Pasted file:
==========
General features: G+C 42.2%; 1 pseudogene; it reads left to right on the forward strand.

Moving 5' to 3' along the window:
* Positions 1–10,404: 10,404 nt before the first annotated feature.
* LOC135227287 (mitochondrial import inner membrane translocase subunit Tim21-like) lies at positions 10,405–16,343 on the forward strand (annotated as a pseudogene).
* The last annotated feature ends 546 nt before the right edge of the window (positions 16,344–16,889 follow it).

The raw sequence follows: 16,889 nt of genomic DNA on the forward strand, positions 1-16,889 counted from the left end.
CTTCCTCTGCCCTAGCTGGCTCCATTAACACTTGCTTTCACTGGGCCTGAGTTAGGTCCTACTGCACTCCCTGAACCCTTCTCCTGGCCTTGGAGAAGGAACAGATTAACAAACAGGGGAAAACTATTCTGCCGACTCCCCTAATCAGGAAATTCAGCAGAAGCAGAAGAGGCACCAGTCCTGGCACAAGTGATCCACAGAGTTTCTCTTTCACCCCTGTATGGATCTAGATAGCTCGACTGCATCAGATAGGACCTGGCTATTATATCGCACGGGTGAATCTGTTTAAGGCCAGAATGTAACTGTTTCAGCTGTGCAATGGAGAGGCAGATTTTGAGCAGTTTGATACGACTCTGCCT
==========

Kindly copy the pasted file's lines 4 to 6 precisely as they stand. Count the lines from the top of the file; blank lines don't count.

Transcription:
* LOC135227287 (mitochondrial import inner membrane translocase subunit Tim21-like) lies at positions 10,405–16,343 on the forward strand (annotated as a pseudogene).
* The last annotated feature ends 546 nt before the right edge of the window (positions 16,344–16,889 follow it).

The raw sequence follows: 16,889 nt of genomic DNA on the forward strand, positions 1-16,889 counted from the left end.